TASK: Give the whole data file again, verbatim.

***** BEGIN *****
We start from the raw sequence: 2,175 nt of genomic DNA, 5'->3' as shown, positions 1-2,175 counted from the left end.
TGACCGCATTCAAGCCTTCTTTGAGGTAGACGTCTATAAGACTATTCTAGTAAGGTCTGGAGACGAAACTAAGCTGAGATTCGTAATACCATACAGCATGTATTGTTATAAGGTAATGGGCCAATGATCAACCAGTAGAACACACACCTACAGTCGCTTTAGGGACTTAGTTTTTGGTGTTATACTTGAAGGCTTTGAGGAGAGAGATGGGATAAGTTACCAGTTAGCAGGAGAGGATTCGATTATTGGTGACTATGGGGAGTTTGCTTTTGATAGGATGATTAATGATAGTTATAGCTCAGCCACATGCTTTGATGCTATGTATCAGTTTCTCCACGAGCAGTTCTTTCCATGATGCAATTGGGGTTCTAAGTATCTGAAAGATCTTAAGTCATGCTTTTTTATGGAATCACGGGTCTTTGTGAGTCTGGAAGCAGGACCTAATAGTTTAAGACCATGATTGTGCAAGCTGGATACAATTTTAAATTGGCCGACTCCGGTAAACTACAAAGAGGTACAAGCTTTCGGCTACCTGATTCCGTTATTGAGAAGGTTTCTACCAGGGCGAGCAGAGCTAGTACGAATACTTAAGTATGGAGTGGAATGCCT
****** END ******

We start from the raw sequence: 2,175 nt of genomic DNA, 5'->3' as shown, positions 1-2,175 counted from the left end.
TGACCGCATTCAAGCCTTCTTTGAGGTAGACGTCTATAAGACTATTCTAGTAAGGTCTGGAGACGAAACTAAGCTGAGATTCGTAATACCATACAGCATGTATTGTTATAAGGTAATGGGCCAATGATCAACCAGTAGAACACACACCTACAGTCGCTTTAGGGACTTAGTTTTTGGTGTTATACTTGAAGGCTTTGAGGAGAGAGATGGGATAAGTTACCAGTTAGCAGGAGAGGATTCGATTATTGGTGACTATGGGGAGTTTGCTTTTGATAGGATGATTAATGATAGTTATAGCTCAGCCACATGCTTTGATGCTATGTATCAGTTTCTCCACGAGCAGTTCTTTCCATGATGCAATTGGGGTTCTAAGTATCTGAAAGATCTTAAGTCATGCTTTTTTATGGAATCACGGGTCTTTGTGAGTCTGGAAGCAGGACCTAATAGTTTAAGACCATGATTGTGCAAGCTGGATACAATTTTAAATTGGCCGACTCCGGTAAACTACAAAGAGGTACAAGCTTTCGGCTACCTGATTCCGTTATTGAGAAGGTTTCTACCAGGGCGAGCAGAGCTAGTACGAATACTTAAGTATGGAGTGGAATGCCT